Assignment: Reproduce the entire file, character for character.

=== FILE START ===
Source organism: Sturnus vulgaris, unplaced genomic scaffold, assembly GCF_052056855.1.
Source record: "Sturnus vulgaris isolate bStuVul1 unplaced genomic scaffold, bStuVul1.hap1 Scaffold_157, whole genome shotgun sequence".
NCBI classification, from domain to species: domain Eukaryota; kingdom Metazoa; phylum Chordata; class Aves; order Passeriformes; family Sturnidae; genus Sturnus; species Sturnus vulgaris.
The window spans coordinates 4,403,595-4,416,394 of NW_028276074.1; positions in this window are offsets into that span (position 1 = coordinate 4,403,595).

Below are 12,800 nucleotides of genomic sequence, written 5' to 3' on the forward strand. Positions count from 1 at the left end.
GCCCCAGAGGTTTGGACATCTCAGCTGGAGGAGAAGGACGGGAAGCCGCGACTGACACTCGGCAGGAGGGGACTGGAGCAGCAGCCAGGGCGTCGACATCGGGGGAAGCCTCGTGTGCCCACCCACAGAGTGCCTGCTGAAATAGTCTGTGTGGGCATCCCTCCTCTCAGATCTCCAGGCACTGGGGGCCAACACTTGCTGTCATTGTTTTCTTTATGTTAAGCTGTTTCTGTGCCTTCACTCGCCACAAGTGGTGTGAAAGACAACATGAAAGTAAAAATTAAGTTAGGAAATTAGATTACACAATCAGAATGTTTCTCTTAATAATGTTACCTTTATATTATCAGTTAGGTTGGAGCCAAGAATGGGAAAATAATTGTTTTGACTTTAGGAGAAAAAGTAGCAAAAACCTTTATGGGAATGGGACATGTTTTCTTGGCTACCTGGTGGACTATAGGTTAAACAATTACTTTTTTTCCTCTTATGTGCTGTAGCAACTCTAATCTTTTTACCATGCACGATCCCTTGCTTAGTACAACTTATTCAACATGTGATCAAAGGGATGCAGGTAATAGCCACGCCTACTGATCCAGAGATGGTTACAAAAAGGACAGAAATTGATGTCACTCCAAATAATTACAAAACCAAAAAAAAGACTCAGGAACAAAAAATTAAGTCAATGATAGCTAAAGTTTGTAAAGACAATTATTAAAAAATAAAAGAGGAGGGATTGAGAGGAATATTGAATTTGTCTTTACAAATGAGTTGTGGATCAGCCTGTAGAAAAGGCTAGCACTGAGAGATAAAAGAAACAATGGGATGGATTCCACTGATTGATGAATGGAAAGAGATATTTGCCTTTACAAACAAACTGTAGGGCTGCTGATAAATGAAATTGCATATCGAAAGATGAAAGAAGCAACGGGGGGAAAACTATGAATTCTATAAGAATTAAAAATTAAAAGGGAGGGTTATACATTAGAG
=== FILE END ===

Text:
Source organism: Sturnus vulgaris, unplaced genomic scaffold, assembly GCF_052056855.1.
Source record: "Sturnus vulgaris isolate bStuVul1 unplaced genomic scaffold, bStuVul1.hap1 Scaffold_157, whole genome shotgun sequence".
NCBI classification, from domain to species: domain Eukaryota; kingdom Metazoa; phylum Chordata; class Aves; order Passeriformes; family Sturnidae; genus Sturnus; species Sturnus vulgaris.
The window spans coordinates 4,403,595-4,416,394 of NW_028276074.1; positions in this window are offsets into that span (position 1 = coordinate 4,403,595).

Below are 12,800 nucleotides of genomic sequence, written 5' to 3' on the forward strand. Positions count from 1 at the left end.
GCCCCAGAGGTTTGGACATCTCAGCTGGAGGAGAAGGACGGGAAGCCGCGACTGACACTCGGCAGGAGGGGACTGGAGCAGCAGCCAGGGCGTCGACATCGGGGGAAGCCTCGTGTGCCCACCCACAGAGTGCCTGCTGAAATAGTCTGTGTGGGCATCCCTCCTCTCAGATCTCCAGGCACTGGGGGCCAACACTTGCTGTCATTGTTTTCTTTATGTTAAGCTGTTTCTGTGCCTTCACTCGCCACAAGTGGTGTGAAAGACAACATGAAAGTAAAAATTAAGTTAGGAAATTAGATTACACAATCAGAATGTTTCTCTTAATAATGTTACCTTTATATTATCAGTTAGGTTGGAGCCAAGAATGGGAAAATAATTGTTTTGACTTTAGGAGAAAAAGTAGCAAAAACCTTTATGGGAATGGGACATGTTTTCTTGGCTACCTGGTGGACTATAGGTTAAACAATTACTTTTTTTCCTCTTATGTGCTGTAGCAACTCTAATCTTTTTACCATGCACGATCCCTTGCTTAGTACAACTTATTCAACATGTGATCAAAGGGATGCAGGTAATAGCCACGCCTACTGATCCAGAGATGGTTACAAAAAGGACAGAAATTGATGTCACTCCAAATAATTACAAAACCAAAAAAAAGACTCAGGAACAAAAAATTAAGTCAATGATAGCTAAAGTTTGTAAAGACAATTATTAAAAAATAAAAGAGGAGGGATTGAGAGGAATATTGAATTTGTCTTTACAAATGAGTTGTGGATCAGCCTGTAGAAAAGGCTAGCACTGAGAGATAAAAGAAACAATGGGATGGATTCCACTGATTGATGAATGGAAAGAGATATTTGCCTTTACAAACAAACTGTAGGGCTGCTGATAAATGAAATTGCATATCGAAAGATGAAAGAAGCAACGGGGGGAAAACTATGAATTCTATAAGAATTAAAAATTAAAAGGGAGGGTTATACATTAGAG